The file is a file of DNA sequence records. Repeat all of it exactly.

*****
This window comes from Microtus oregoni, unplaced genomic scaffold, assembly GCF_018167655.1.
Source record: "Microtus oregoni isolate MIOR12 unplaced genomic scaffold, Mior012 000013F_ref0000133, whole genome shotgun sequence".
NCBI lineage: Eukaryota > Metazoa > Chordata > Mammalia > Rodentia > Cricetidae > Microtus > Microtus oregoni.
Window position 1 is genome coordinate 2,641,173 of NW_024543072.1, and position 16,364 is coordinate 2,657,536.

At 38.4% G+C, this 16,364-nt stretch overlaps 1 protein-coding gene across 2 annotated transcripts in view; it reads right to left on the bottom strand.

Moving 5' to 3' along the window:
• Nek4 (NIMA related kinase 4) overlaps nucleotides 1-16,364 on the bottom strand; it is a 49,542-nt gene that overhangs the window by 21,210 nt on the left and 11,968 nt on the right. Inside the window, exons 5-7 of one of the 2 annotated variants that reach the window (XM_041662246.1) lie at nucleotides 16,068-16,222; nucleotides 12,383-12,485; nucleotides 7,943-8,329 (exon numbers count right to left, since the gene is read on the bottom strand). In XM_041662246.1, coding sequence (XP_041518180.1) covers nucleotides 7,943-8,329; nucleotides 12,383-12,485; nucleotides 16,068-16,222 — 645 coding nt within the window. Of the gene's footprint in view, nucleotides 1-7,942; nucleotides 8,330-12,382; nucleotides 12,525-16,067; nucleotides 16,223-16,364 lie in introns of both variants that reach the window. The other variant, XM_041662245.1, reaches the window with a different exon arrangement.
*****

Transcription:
This window comes from Microtus oregoni, unplaced genomic scaffold, assembly GCF_018167655.1.
Source record: "Microtus oregoni isolate MIOR12 unplaced genomic scaffold, Mior012 000013F_ref0000133, whole genome shotgun sequence".
NCBI lineage: Eukaryota > Metazoa > Chordata > Mammalia > Rodentia > Cricetidae > Microtus > Microtus oregoni.
Window position 1 is genome coordinate 2,641,173 of NW_024543072.1, and position 16,364 is coordinate 2,657,536.

At 38.4% G+C, this 16,364-nt stretch overlaps 1 protein-coding gene across 2 annotated transcripts in view; it reads right to left on the bottom strand.

Moving 5' to 3' along the window:
• Nek4 (NIMA related kinase 4) overlaps nucleotides 1-16,364 on the bottom strand; it is a 49,542-nt gene that overhangs the window by 21,210 nt on the left and 11,968 nt on the right. Inside the window, exons 5-7 of one of the 2 annotated variants that reach the window (XM_041662246.1) lie at nucleotides 16,068-16,222; nucleotides 12,383-12,485; nucleotides 7,943-8,329 (exon numbers count right to left, since the gene is read on the bottom strand). In XM_041662246.1, coding sequence (XP_041518180.1) covers nucleotides 7,943-8,329; nucleotides 12,383-12,485; nucleotides 16,068-16,222 — 645 coding nt within the window. Of the gene's footprint in view, nucleotides 1-7,942; nucleotides 8,330-12,382; nucleotides 12,525-16,067; nucleotides 16,223-16,364 lie in introns of both variants that reach the window. The other variant, XM_041662245.1, reaches the window with a different exon arrangement.